Fantasy is a great genre, mainly because the writer is free to seek inspiration from anywhere they want. From the magical realism of Midnight’s Children, a symbolic exercise in contemporary Indian history, to the recent epic The Poppy War, a story inspired by Chinese history- fantasy authors are free to seek whatever inspiration they want.

Yet, the fantasy genre has a reputation for being ‘euro-obsessed.’ I believe this stems out of two key fantasy worlds: Middle-Earth by Tolkien, and Westeros by George R. R Martin. Both of these works are heavily inspired by European history.

However, both works only ever scratch the surface when it comes to European history. Remember: European history spans thousands of years, wars, state formation, changes, movements and revolutions. There is so much to European history that it is rather sad that many fantasy readers and writers feel that European inspired fantasy is ‘done.’

From the ancient philosophers of Greece, to the medieval sagas of Iceland, to the revolutions in France and Russia, to the World Wars, to the Berlin Wall, and to the current political tension with the European Union, there are still plenty of European Inspired fantasy stories to tell.

There is this awful tendency to simplify history. You can’t do that with Europe.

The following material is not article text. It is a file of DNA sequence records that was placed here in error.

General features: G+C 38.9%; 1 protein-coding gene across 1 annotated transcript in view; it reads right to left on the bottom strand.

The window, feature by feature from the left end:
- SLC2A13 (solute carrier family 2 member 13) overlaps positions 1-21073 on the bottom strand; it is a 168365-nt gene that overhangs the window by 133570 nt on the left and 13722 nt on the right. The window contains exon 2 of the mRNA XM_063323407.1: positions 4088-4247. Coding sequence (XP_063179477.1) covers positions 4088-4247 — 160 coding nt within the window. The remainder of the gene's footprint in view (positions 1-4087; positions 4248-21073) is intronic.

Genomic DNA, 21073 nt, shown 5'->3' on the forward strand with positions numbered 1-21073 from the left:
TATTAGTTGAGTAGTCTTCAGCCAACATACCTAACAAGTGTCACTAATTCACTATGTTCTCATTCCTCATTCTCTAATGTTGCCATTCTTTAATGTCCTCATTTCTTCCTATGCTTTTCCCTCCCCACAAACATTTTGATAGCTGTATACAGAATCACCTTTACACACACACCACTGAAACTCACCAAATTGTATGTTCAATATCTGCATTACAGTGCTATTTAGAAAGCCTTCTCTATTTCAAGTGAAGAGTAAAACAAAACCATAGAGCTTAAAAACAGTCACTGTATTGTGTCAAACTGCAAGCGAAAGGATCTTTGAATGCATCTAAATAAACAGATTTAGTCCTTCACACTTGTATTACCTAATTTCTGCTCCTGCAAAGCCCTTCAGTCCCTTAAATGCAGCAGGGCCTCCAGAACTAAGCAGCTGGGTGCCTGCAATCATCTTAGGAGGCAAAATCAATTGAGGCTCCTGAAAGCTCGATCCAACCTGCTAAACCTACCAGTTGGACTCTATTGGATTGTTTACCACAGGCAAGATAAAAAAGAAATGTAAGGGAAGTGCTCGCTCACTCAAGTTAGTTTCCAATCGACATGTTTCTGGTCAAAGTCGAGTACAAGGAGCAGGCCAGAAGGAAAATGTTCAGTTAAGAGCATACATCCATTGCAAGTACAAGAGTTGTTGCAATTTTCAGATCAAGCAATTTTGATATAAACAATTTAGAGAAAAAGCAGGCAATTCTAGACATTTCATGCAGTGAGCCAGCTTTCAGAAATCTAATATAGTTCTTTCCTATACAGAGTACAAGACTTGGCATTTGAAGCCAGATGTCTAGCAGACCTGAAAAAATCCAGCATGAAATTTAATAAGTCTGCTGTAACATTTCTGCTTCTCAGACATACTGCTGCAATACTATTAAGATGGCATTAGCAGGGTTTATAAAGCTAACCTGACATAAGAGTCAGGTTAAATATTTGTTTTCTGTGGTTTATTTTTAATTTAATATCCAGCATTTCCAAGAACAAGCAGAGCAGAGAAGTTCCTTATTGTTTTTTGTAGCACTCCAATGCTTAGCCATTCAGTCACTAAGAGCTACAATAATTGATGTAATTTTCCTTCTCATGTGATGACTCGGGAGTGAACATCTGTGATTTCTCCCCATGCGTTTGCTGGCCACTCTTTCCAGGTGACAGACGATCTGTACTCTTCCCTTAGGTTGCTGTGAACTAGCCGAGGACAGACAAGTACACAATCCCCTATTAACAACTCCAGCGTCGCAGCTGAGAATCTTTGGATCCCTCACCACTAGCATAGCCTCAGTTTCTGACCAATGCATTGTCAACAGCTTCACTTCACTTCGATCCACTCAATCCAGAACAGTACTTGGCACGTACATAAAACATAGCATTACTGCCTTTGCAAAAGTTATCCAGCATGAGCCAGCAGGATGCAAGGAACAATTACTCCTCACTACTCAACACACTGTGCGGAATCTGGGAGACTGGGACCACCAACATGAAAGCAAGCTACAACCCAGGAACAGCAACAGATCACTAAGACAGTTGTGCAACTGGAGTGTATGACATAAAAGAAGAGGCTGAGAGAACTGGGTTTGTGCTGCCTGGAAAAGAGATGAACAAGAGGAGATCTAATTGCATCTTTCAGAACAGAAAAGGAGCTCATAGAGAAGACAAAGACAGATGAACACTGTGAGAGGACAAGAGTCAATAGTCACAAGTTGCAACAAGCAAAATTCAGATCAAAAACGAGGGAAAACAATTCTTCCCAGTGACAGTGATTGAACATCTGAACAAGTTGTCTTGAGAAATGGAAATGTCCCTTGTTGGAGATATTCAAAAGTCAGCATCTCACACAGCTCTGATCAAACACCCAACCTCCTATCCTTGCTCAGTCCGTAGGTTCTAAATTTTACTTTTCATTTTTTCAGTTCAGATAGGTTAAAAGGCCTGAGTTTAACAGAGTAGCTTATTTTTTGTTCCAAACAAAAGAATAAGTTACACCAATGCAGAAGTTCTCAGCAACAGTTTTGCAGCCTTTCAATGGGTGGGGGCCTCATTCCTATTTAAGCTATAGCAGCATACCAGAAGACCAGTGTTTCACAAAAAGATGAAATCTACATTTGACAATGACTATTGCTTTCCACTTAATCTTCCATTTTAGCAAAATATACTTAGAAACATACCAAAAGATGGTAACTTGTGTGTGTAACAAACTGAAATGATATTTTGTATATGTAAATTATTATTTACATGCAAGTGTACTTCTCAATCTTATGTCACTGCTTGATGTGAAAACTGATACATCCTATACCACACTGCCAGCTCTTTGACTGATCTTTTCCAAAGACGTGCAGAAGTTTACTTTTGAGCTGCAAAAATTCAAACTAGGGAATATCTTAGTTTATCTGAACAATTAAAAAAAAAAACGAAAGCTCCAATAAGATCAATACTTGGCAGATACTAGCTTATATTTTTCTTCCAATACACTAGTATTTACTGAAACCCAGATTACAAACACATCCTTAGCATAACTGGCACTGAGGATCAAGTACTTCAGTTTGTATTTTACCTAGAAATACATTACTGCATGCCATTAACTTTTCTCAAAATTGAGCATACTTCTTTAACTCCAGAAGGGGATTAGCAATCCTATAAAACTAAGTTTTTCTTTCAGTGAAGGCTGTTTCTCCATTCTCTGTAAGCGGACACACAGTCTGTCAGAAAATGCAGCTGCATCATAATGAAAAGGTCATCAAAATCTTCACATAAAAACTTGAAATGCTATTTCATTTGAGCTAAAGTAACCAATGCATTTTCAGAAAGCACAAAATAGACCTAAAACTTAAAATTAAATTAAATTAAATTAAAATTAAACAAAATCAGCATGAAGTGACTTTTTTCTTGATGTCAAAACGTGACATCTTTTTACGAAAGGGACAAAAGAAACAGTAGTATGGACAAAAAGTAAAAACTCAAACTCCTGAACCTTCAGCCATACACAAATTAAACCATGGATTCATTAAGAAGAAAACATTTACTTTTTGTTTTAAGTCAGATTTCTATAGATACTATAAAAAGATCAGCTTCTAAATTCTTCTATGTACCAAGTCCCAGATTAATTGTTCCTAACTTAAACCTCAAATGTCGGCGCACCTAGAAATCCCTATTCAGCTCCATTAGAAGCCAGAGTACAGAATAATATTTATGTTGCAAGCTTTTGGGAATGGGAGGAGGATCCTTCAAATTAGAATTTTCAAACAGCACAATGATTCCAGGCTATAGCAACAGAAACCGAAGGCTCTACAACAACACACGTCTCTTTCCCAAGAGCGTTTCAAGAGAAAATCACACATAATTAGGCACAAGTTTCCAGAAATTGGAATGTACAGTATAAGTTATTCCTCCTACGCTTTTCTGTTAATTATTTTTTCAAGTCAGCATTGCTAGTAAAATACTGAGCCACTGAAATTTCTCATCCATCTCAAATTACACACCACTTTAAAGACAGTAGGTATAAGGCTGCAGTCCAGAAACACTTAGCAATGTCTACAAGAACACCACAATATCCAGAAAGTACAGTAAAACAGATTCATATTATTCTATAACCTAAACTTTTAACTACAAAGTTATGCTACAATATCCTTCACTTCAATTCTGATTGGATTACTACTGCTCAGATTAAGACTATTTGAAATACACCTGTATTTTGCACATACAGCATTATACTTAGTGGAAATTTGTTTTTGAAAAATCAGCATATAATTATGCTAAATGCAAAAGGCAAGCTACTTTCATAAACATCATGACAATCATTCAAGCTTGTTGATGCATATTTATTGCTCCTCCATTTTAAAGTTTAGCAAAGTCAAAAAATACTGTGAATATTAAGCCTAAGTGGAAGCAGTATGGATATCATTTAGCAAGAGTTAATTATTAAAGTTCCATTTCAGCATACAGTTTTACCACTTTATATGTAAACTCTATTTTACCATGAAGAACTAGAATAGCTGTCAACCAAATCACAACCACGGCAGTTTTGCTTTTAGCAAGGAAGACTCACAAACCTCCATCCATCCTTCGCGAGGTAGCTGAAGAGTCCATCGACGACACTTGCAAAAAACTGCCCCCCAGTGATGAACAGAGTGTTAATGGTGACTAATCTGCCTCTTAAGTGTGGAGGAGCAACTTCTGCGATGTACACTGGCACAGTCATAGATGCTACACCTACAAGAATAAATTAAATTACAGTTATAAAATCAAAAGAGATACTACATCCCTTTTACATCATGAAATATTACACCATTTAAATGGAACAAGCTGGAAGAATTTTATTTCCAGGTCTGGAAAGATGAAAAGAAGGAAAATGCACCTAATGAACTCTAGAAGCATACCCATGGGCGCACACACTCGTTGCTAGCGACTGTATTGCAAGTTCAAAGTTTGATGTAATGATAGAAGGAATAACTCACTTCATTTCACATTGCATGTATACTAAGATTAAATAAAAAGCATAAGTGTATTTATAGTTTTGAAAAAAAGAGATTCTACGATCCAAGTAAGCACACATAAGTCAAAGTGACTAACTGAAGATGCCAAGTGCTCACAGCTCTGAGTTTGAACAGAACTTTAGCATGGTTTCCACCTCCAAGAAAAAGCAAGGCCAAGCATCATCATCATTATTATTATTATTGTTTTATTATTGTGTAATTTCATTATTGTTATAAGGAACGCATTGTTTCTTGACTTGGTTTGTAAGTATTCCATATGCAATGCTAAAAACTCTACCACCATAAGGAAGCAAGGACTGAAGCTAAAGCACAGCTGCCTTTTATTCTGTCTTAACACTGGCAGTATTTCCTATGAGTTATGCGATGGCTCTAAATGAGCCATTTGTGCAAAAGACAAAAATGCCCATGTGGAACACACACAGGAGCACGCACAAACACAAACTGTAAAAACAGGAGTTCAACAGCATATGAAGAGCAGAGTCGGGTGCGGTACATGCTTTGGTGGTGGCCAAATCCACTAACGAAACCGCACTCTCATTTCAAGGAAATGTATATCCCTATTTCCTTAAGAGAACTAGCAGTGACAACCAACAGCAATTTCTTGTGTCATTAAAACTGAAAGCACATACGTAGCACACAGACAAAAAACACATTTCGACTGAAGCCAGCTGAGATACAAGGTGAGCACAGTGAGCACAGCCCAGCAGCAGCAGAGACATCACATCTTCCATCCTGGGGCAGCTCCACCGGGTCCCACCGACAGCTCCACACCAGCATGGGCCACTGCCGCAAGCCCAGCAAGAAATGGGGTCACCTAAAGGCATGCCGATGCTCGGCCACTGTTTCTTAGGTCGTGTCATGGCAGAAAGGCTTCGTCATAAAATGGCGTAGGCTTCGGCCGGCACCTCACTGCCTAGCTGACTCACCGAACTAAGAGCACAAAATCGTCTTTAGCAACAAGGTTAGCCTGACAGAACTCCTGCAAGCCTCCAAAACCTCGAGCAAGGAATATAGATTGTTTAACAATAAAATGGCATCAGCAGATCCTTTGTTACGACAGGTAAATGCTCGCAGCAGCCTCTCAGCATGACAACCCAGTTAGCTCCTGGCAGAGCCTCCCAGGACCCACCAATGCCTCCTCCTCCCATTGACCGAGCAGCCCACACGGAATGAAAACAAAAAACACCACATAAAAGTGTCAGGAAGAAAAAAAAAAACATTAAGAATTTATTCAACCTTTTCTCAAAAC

I also believe the same about Asia, Africa, The Americas and Oceania. There is a wealth of inspiration to draw from, all across the world. I wonder if those who say they are sick of ‘European’ fantasy are just bothered by British medieval stories.

To them, I would say that there is far more to European history than Britain, and the late medieval period. There is still plenty for authors to draw on! As a writer myself, I am fascinated by German, Russian and Italian history. But I also love learning about India, Egypt and China. My point is that authors seek inspiration from a variety of places. Calling a complex work of literature like The Hobbit as ‘European fantasy’ is rather misleading.

It’s also weird. There is nothing wrong with ‘European’ inspired fantasy, and me writing it does not stop anyone from writing the stories they desire. Publishers follow trends, and there is nothing stopping publishers, agents nor writers from creating stories ‘outside’ of European inspiration.

What makes a fantasy story great is rarely the setting. It’s the nuance, the characters, the subtext, the imagery, the commentary, the life and bones of the novel. Often, I think fantasy authors focus way too much on the ‘setting’ of their story, and they forget to give it life. This makes sense, as fantasy authors tend to be excited by the intricate nature of their worlds. But we remember the stories that speak to our hearts and minds. Because of that, I urge writers and readers to look beyond stylish categories.

For now, I will continue to be inspired by the politics and intrigue of European history. And I’ll continue to hope that fantasy isn’t divided into labels such as ‘European’ or ‘Oriental.’

What are your thoughts? Comment below.

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